Sam Rockwell plays a nice hitman in "Mr. Right" — the type who falls in love (wi|Focus World2/2
Sam Rockwell plays a nice hitman in "Mr. Right" — the type who falls in love (wi|Focus World
In the 1990s, movie theaters were clogged with “Pulp Fiction” and “Reservoir Dogs” knockoffs about cool hitmen. Sam Rockwell wasn’t doing those. Back then he was doing a lot of serious indies, like “Lawn Dogs” and “Box of Moonlight.” The closest he came was in the crime comedy “Safe Men.” In “Mr. Right” he gets to correct that. He plays a legendary assassin who falls for a recently dumped young woman (Anna Kendrick) — right as he’s pursued by a crime syndicate. Rockwell tells us he was mostly influenced by “Grosse Pointe Blank,” another black comedy about a hitman with a softer side. And it gave the actor, 47, the chance to stay active.
“Mr. Right” requires a lot of acrobatic shoot-out scenes. That's a new thing for you.
It was a lot of fun. I’ve always been a kind of would-be dancer, and I’ve been interested in boxing for a long time. So I had just had fun with it. We didn’t have the budget to choreograph that many fight scenes. We only had a week to do five or six fight scenes, where you usually have a month for something like “Mission: Impossible.” So we had our work cut out for us.
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Did you do most of your stunts?
I did a lot of the [stunts], actually. [But] my double did all those high kicks and the more dangerous stuff, like, falling down stairs — he’s a young kid, he can f—ing handle it. He’s a tough kid.
Did you get hurt?
Nothing serious. [Co-star] Tim Roth and I bumped heads a couple times. One of the stunt guys oversold a punch and he had about eight stitches. He had to go to the emergency ward later. These guys are so tough — he worked all day after he’d been cut open. He didn’t go to the hospital until the end of the day. Stunt guys aren’t allowed to complain, you know? It’s not cool. They can’t complain.
I’ve been punched while rehearsing a play before. I did not wait to the end of the day to patch up my wounds.
Yeah, I’ve been punched in the face a couple times. I’ve sparred. When I was a kid I got beat up. I think if you’re living your life and doing stuff, you’re gonna get hurt. Even in your apartment. I broke my toe just rushing around my apartment, brushing my teeth. You can get hurt doing anything, even just waking up in the morning. Life just beats you down, you know?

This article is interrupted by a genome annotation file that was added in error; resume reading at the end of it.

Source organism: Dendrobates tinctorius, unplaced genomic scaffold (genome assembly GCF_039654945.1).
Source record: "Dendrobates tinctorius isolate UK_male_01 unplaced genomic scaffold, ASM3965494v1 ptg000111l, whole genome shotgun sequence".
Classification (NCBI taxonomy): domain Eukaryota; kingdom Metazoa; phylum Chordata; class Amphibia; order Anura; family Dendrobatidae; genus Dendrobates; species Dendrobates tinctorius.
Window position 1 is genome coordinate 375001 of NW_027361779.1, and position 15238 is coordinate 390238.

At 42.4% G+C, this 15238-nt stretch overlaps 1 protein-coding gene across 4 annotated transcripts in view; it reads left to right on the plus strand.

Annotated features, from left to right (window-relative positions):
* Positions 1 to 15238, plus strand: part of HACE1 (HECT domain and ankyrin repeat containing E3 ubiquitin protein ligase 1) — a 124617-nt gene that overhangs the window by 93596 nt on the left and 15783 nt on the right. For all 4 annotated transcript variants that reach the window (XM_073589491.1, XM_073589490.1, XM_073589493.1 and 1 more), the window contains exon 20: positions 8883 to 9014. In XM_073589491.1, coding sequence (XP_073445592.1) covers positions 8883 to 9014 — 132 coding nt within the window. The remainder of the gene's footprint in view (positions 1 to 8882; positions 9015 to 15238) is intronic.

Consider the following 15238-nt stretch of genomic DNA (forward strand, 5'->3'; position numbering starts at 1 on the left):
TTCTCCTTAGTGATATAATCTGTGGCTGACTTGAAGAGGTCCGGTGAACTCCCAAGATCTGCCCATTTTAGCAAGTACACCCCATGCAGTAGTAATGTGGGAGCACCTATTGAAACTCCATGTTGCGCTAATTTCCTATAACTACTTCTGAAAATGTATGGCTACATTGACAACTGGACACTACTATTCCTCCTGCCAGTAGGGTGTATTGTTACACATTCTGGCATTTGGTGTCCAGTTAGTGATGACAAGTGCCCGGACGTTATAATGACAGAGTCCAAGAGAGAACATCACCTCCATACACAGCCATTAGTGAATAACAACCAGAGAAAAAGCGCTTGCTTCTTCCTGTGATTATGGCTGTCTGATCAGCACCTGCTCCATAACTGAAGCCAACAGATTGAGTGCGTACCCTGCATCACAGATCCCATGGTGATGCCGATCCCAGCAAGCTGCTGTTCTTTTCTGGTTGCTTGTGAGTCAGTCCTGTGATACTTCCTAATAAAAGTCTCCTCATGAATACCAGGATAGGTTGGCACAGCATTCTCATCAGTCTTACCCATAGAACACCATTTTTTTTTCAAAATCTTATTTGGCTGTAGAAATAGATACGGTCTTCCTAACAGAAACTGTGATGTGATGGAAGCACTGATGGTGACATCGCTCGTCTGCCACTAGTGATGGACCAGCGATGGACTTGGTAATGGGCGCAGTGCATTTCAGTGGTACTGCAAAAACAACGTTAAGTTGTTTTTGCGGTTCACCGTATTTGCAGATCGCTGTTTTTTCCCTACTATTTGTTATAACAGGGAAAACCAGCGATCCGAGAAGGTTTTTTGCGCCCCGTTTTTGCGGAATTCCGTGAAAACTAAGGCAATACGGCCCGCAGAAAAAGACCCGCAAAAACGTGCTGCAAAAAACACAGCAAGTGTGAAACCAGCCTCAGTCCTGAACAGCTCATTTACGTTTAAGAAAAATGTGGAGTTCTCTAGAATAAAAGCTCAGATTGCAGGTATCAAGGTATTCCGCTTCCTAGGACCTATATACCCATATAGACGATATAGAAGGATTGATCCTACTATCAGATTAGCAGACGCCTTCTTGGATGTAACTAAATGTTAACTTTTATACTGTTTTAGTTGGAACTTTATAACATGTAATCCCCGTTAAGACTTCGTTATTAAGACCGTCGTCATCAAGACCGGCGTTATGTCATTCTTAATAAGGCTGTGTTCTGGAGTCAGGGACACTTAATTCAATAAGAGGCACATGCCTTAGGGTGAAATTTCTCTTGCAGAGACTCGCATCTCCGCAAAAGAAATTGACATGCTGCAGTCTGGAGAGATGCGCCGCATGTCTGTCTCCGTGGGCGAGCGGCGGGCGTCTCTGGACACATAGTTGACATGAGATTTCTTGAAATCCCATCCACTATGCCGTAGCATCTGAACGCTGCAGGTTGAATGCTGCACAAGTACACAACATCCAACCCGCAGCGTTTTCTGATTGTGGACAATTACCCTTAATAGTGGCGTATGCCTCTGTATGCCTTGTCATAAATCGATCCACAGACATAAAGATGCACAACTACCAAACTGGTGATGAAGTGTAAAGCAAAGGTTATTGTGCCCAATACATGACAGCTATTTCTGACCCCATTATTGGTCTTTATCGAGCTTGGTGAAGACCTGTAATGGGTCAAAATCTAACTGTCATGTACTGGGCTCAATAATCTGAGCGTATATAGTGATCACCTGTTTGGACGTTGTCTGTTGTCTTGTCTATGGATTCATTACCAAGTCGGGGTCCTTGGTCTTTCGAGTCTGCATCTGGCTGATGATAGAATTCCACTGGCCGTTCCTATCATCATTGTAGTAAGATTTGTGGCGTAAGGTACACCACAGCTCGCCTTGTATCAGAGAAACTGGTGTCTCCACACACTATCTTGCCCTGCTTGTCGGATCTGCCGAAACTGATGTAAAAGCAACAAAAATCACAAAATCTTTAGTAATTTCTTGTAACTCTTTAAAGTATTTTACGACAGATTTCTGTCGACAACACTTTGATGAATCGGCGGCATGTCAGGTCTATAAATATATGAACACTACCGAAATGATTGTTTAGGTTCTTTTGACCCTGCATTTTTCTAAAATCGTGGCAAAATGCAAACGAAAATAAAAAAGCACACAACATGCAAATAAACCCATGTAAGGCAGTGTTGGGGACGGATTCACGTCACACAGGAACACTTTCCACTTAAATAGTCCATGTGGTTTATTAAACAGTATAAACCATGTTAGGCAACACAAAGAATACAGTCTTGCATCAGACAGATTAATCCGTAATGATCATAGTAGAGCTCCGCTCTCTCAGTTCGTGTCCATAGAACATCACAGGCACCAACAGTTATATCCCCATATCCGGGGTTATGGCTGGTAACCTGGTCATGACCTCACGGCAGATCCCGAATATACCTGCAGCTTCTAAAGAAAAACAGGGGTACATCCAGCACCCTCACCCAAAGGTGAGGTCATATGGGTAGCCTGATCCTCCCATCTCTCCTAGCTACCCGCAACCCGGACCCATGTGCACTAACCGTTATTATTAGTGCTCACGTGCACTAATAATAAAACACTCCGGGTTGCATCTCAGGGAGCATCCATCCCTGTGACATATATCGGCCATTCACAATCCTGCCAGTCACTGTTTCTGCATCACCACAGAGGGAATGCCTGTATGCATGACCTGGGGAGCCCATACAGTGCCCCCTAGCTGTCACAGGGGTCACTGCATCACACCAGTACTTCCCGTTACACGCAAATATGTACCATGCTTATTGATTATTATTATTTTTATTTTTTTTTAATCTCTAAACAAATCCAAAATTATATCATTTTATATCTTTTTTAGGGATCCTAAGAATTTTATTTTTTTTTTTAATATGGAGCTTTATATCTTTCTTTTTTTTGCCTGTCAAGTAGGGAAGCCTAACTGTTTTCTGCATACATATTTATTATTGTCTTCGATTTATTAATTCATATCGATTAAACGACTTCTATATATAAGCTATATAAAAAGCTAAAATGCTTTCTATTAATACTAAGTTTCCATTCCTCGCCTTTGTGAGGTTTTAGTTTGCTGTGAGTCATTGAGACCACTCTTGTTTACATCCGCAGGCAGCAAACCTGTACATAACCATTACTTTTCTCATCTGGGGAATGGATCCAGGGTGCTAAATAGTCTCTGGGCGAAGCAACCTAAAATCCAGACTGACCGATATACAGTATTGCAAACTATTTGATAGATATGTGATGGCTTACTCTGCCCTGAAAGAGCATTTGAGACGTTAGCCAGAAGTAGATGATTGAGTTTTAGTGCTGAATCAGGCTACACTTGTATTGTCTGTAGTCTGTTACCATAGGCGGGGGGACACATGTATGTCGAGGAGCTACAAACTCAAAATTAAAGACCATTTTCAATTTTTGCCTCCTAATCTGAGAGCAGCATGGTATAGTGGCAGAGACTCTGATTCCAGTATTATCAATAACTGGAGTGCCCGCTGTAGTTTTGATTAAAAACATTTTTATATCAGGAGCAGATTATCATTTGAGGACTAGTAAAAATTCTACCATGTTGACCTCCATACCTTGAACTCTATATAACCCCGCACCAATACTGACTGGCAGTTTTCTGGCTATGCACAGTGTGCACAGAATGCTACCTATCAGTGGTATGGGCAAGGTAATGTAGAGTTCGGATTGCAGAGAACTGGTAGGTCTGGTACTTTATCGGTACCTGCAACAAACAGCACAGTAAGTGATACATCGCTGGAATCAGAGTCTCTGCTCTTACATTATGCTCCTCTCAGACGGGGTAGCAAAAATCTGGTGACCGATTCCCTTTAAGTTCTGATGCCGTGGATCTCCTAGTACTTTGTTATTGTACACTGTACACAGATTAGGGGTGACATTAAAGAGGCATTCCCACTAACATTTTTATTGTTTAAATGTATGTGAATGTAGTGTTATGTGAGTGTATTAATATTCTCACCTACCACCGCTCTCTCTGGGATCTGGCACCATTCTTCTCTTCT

I’m 37 so now everything hurts.
Yeah. Wait till you get to be my age. It gets even worse.
How should I be preparing? What would you advise?
There was a woman recently who went to the White House. She was like 110 f—ing years old. She got to meet Obama. They said, “How have you lived such a long life?’ She said, “Keep moving.” I think that’s true. You move it or lose it. You’ve got to keep the blood flowing. If you’re active you’re gonna get injured. I pulled my hamstring doing a play recently. But you know, you’re gonna get injured. If you don’t move, you’re just going to get sedentary. That’s even worse.
Speaking of which, you do a fair amount of dancing in the movie. And you’ve done it in lots of others, like “Charlie’s Angels,” “Moon” and “Confessions of a Dangerous Mind.” How did you get into dancing?
I got into it when I was in middle school. It was as way to meet girls and hang out. I never trained. I did the polka for a movie called “Welcome to Collinwood,” but that’s as much training as I’ve ever done.I was a member of the Labyrinth Theater Company. Back in the day we’d have a lot of parties and they would salsa and meringue. I’d try to fake it, and the girls would teach me how to do it.
That is a good way to meet girls.
Yeah. If you can cut it loose, keep it loose. It’s all about moving around.
Follow Matt Prigge on Twitter @mattprigge